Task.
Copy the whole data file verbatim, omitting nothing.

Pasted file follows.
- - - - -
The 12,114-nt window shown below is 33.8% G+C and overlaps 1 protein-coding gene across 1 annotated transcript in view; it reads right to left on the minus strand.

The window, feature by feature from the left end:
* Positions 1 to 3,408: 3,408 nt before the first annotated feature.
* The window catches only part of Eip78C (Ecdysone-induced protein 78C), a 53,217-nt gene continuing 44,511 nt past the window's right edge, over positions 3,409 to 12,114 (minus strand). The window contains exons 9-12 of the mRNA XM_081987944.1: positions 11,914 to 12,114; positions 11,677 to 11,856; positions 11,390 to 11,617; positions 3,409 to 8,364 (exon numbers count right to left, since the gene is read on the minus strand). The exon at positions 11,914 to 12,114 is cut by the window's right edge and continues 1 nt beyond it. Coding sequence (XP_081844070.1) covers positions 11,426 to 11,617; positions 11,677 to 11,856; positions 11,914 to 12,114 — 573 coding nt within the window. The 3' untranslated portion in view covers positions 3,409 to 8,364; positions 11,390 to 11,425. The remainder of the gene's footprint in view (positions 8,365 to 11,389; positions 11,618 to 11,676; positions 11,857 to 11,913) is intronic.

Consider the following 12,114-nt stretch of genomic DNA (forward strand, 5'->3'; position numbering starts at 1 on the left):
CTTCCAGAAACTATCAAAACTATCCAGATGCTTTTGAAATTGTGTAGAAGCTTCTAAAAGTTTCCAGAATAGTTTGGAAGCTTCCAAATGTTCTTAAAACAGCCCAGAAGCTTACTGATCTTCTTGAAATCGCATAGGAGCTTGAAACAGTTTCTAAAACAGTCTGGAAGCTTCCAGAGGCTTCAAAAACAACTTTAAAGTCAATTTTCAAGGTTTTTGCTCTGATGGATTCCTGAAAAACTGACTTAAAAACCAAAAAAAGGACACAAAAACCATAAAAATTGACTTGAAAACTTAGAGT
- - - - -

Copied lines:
The 12,114-nt window shown below is 33.8% G+C and overlaps 1 protein-coding gene across 1 annotated transcript in view; it reads right to left on the minus strand.

The window, feature by feature from the left end:
* Positions 1 to 3,408: 3,408 nt before the first annotated feature.
* The window catches only part of Eip78C (Ecdysone-induced protein 78C), a 53,217-nt gene continuing 44,511 nt past the window's right edge, over positions 3,409 to 12,114 (minus strand). The window contains exons 9-12 of the mRNA XM_081987944.1: positions 11,914 to 12,114; positions 11,677 to 11,856; positions 11,390 to 11,617; positions 3,409 to 8,364 (exon numbers count right to left, since the gene is read on the minus strand). The exon at positions 11,914 to 12,114 is cut by the window's right edge and continues 1 nt beyond it. Coding sequence (XP_081844070.1) covers positions 11,426 to 11,617; positions 11,677 to 11,856; positions 11,914 to 12,114 — 573 coding nt within the window. The 3' untranslated portion in view covers positions 3,409 to 8,364; positions 11,390 to 11,425. The remainder of the gene's footprint in view (positions 8,365 to 11,389; positions 11,618 to 11,676; positions 11,857 to 11,913) is intronic.

Consider the following 12,114-nt stretch of genomic DNA (forward strand, 5'->3'; position numbering starts at 1 on the left):
CTTCCAGAAACTATCAAAACTATCCAGATGCTTTTGAAATTGTGTAGAAGCTTCTAAAAGTTTCCAGAATAGTTTGGAAGCTTCCAAATGTTCTTAAAACAGCCCAGAAGCTTACTGATCTTCTTGAAATCGCATAGGAGCTTGAAACAGTTTCTAAAACAGTCTGGAAGCTTCCAGAGGCTTCAAAAACAACTTTAAAGTCAATTTTCAAGGTTTTTGCTCTGATGGATTCCTGAAAAACTGACTTAAAAACCAAAAAAAGGACACAAAAACCATAAAAATTGACTTGAAAACTTAGAGT